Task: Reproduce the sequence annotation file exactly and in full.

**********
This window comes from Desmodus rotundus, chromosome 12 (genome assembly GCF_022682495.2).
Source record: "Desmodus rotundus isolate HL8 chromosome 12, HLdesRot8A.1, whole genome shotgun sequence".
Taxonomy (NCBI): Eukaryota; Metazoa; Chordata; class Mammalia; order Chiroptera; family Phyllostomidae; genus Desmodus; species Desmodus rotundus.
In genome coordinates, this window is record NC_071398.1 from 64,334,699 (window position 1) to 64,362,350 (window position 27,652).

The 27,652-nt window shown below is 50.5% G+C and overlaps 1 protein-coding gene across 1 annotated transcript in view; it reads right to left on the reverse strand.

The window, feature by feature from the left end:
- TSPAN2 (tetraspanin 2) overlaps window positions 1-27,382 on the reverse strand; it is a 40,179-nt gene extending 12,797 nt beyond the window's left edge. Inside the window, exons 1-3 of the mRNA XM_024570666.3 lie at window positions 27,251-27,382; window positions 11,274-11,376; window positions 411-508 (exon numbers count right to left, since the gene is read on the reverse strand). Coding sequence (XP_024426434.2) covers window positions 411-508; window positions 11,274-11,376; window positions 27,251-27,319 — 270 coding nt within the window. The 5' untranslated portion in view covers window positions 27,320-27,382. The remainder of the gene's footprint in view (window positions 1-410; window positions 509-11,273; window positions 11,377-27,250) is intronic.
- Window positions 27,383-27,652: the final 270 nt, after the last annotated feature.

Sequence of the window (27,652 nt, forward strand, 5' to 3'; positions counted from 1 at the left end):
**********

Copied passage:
This window comes from Desmodus rotundus, chromosome 12 (genome assembly GCF_022682495.2).
Source record: "Desmodus rotundus isolate HL8 chromosome 12, HLdesRot8A.1, whole genome shotgun sequence".
Taxonomy (NCBI): Eukaryota; Metazoa; Chordata; class Mammalia; order Chiroptera; family Phyllostomidae; genus Desmodus; species Desmodus rotundus.
In genome coordinates, this window is record NC_071398.1 from 64,334,699 (window position 1) to 64,362,350 (window position 27,652).

The 27,652-nt window shown below is 50.5% G+C and overlaps 1 protein-coding gene across 1 annotated transcript in view; it reads right to left on the reverse strand.

The window, feature by feature from the left end:
- TSPAN2 (tetraspanin 2) overlaps window positions 1-27,382 on the reverse strand; it is a 40,179-nt gene extending 12,797 nt beyond the window's left edge. Inside the window, exons 1-3 of the mRNA XM_024570666.3 lie at window positions 27,251-27,382; window positions 11,274-11,376; window positions 411-508 (exon numbers count right to left, since the gene is read on the reverse strand). Coding sequence (XP_024426434.2) covers window positions 411-508; window positions 11,274-11,376; window positions 27,251-27,319 — 270 coding nt within the window. The 5' untranslated portion in view covers window positions 27,320-27,382. The remainder of the gene's footprint in view (window positions 1-410; window positions 509-11,273; window positions 11,377-27,250) is intronic.
- Window positions 27,383-27,652: the final 270 nt, after the last annotated feature.

Sequence of the window (27,652 nt, forward strand, 5' to 3'; positions counted from 1 at the left end):